The founder of one of the most headline-grabbing private security firms in the last decade of war denies reports that he has provided security to United Arab Emirates royal families against "possible popular uprisings and riots."
Iranian state-sponsored Fars News Agency cited an anonymous source Monday morning in claiming that the security contractor Blackwater Worldwide had signed contracts to guard the palaces of Sheikh Mohammed bin Zayed Al Nahyan, the crown prince of Abu Dhabi, as well as the palaces of some of his brothers and other Emirati sheikhs. The report also claimed Blackwater had existing contracts worth almost $600 million to guard UAE government buildings against riots and uprisings.
Erik Prince, founder of Blackwater, says these claims are completely unfounded.
"Neither Mr. Prince nor Blackwater are doing or have done security within the UAE," Kathy Daneman, a spokeswoman for Prince, says in an email. "All reports to the contrary are in error."
The New York Times reported in a widely circulated article in 2011 that Prince, who was based in UAE at the time, was hired by the crown prince in Abu Dhabi to train and equip an 800-troop foreign force there. The Times cited documents it said show that dozens of Colombian troops were training for special operations security missions.
Blackwater has come under fire for what some perceived as reckless and untempered violence while operating security details in Iraq for the U.S. government. One particular incident prompted a media firestorm in 2007, following reports that Blackwater security operators were ambushed in Nasoor Square in Baghdad while securing a State Department convoy. Seventeen civilians died in the crossfire, which led to Iraqi and U.S. government investigations.
In 2010, the training facility in North Carolina that had been Blackwater's headquarters was purchased by a group of private investors. They changed the name to ACADEMI, and established it as a separate security firm.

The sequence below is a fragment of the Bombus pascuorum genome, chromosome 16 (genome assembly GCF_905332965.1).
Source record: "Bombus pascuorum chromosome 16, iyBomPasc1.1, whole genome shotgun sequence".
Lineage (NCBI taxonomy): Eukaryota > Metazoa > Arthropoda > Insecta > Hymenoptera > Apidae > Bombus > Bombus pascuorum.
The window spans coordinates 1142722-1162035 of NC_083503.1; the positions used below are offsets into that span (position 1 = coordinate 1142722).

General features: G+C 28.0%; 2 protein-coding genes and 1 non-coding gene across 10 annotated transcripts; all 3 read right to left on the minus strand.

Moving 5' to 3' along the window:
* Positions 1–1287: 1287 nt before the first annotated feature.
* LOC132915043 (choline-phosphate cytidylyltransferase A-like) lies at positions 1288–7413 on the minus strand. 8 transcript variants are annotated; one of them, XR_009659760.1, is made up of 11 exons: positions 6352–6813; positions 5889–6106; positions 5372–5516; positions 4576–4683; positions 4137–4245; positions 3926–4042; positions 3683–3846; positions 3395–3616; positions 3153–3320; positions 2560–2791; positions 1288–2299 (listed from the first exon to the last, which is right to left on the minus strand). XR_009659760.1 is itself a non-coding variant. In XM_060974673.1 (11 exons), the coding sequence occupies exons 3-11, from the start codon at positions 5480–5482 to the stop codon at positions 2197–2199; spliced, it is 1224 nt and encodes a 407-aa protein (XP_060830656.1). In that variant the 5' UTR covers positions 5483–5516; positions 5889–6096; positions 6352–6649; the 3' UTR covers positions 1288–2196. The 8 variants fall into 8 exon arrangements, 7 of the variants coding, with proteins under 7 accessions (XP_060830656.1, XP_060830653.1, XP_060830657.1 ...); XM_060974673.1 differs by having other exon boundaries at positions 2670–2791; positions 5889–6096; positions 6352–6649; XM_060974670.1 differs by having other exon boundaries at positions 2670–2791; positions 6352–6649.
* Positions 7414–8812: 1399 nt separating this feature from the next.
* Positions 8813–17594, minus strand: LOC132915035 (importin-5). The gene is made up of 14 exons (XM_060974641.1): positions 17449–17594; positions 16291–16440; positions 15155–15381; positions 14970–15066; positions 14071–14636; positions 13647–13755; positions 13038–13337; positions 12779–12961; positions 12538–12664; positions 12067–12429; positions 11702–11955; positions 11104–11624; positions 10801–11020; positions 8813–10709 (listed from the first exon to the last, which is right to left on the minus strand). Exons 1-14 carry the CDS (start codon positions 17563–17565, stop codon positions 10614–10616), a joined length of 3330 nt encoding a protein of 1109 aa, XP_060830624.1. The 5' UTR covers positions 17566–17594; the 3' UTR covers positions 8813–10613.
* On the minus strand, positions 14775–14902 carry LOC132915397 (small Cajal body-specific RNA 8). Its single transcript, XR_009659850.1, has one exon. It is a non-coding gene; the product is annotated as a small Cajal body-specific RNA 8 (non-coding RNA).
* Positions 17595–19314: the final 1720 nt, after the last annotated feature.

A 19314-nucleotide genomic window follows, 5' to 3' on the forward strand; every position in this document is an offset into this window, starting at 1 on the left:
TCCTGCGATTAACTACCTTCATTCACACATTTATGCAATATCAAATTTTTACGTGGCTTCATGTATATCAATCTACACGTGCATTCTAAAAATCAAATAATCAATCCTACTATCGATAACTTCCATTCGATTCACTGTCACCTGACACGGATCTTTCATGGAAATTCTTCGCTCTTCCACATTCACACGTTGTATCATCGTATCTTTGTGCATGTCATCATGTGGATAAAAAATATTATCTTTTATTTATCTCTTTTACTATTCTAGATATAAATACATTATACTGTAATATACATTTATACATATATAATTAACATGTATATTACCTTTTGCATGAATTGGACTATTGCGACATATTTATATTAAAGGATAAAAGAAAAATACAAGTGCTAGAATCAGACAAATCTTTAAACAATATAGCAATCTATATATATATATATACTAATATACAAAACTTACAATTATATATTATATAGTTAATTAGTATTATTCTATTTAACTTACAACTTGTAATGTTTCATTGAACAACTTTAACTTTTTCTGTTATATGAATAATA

Prince, a former Navy SEAL, defended the actions of the company he founded in a book released in November entitled "Civilian Warriors: The Inside Story of Blackwater and the Unsung Heroes of the War on Terror."
"We were running hard and serving the government very well," Prince told U.S. News shortly before the book's release. He criticized State Department procedures during the Iraq war, which he said included officials' insistence on transporting diplomats in "washed and waxed" SUVs instead of the dirty and inconspicuous local vehicles his organization would have preferred.
"We're not mercenaries," Prince said. "We're Americans working for America on an American-funded contract."
The Times in 2012 also linked counter-piracy operations in Somalia to Prince, who reportedly worked with CIA and UAE backers.
When asked about his work in Somalia, Prince told U.S. News in November he believed the United States' overt approach to fighting piracy was misguided.
"I was an idea guy for how to deal with piracy early on," he said. "The concept of Navy ships chasing [pirates] around the ocean is not very effective.
"I thought the better way to do it is basically a land-based police force to interrupt pirate logistics."
This tactic provided a solution to the problem without deploying "first-world militaries and the billions that they cost," he said.